He said he believes it's time to give the U.S. Supreme Court another chance to overturn its landmark Roe v. Wade decision and he doesn't expect to have any problems getting the bill through the House and the Senate.
In the past, Hutchinson has stated that he opposes abortion except to save the life of the mother or in cases of rape or incest.
Hutchinson, who is an attorney, said he wants to put "a little more thought and analysis to, is this the best challenge or are there better challenges?"
"We don't want to inadvertently bring a case to the Supreme Court that sets you back to your pro-life movement and the pro-life movement has been cautious in that way as well, so I want to listen to some of the constitutional scholars that are on the pro-life side before I actually make a decision," he said. "But I am fully pro-life. I've always signed our pro-life bills that come through the Legislature, but I have not made a clear statement on that [bill] yet."
STAND YOUR GROUND
The "stand-your-ground" self-defense bill is Senate Bill 24, sponsored by Sen. Bob Ballinger, R-Berryville.
The legislation proposes to eliminate language from criminal codes requiring a person to retreat, if possible, before using deadly force in self-defense. In 2019, Ballinger sponsored similar legislation, and it failed to clear the Senate Judiciary Committee.
Ballinger said he expects this year's version to clear the committee and the Senate.
"We need every Republican vote on the House Judiciary Committee, but I think we'll get that," he said.
The House Judiciary Committee has 11 Republicans and nine Democrats.
Shepherd said he has been studying the bill.
"I think there is probably a good chance that it passes [the Legislature]," he said. "But with anything around the Legislature, you never know until the votes are taken."
Hutchinson said the bill has been adjusted from a 2019 bill that he expressed reservations about.
"You really have to read it and study it and then talk to prosecutors and law enforcement and try to figure out how this works in real life, and so I am going through that right now," the governor said. "I want to hear from more people before I take a position on it and also see how it develops."
Hutchinson plans to push for passage of legislation that would create a sentence enhancement for hate crimes. Arkansas, South Carolina and Wyoming are the only three states without such a law.
Senate Bill 3 by Sen. Jim Hendren, R-Sulphur Springs, would create a sentence enhancement for offenses committed because of a victim's race, color, religion, ethnicity, ancestry, national origin, homelessness, gender identity, sexual orientation, sex, disability or service in the U.S. armed forces. House Bill 1020 by Rep. Fred Love, D-Little Rock, is the same legislation.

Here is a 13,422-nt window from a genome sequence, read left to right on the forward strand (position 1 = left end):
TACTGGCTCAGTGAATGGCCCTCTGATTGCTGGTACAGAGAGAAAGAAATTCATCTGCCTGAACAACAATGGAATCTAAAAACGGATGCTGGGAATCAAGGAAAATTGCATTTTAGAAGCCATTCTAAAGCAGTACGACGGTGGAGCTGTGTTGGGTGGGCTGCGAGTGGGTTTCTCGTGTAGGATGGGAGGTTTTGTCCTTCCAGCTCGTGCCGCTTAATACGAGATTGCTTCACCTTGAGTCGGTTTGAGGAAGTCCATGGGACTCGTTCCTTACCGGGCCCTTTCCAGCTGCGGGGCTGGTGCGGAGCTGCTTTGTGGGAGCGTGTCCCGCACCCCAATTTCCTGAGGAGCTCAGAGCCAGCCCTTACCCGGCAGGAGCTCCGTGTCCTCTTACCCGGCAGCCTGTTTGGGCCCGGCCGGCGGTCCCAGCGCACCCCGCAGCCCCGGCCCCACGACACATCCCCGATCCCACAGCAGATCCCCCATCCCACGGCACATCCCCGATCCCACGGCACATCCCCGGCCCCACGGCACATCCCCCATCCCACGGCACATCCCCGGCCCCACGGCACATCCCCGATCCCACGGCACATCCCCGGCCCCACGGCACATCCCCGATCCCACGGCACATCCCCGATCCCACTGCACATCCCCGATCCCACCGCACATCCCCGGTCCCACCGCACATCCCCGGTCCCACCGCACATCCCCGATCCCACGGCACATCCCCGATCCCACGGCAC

"I believe that the bill as written has a very steep uphill battle within the Senate," Hickey said. "We have some of our business community ... [that] act like they may want some version of the hate-crime bill.
"I know that there is a large constituency of our grassroots out there that seem like they may not," Hickey said. "It could possibly be that just maybe there needs be a better understanding of it."
Shepherd said there is a wide range of views in the Legislature on the legislation.
Hutchinson said, "It looks like that a few on the Judiciary Committee have expressed opposition to any type of hate-crimes legislation, and that's really the motivation they got on the Senate Judiciary Committee [for].
"So obviously that's being stacked and that's a challenge, but this is about leadership," he said. "It is about making your case and for those that think well maybe it is better off just to pull it back, I think that is very unwise. I think that is not how to accomplish great things and progress for the state of Arkansas."
"I am always hopeful that people of reason will look at it and understand how important this is for the people of Arkansas," Hutchinson said.
Among its priority issues for the 2021 session, the Arkansas State Chamber of Commerce supports adoption of hate-crime legislation.
The Legislature will consider referring to voters for the 2022 general election up to three constitutional amendments.
"I would like to see them do tort reform," Hutchinson said.
He said he would like the Legislature to take the approach of proposing a constitutional amendment that would authorize the General Assembly to enact limitations on damages without specifying what would the limitations would be.
Randy Zook, president and chief executive officer for the Chamber, said Thursday, "We are in exploratory discussions with people interested in this issue. Nothing beyond that at this point."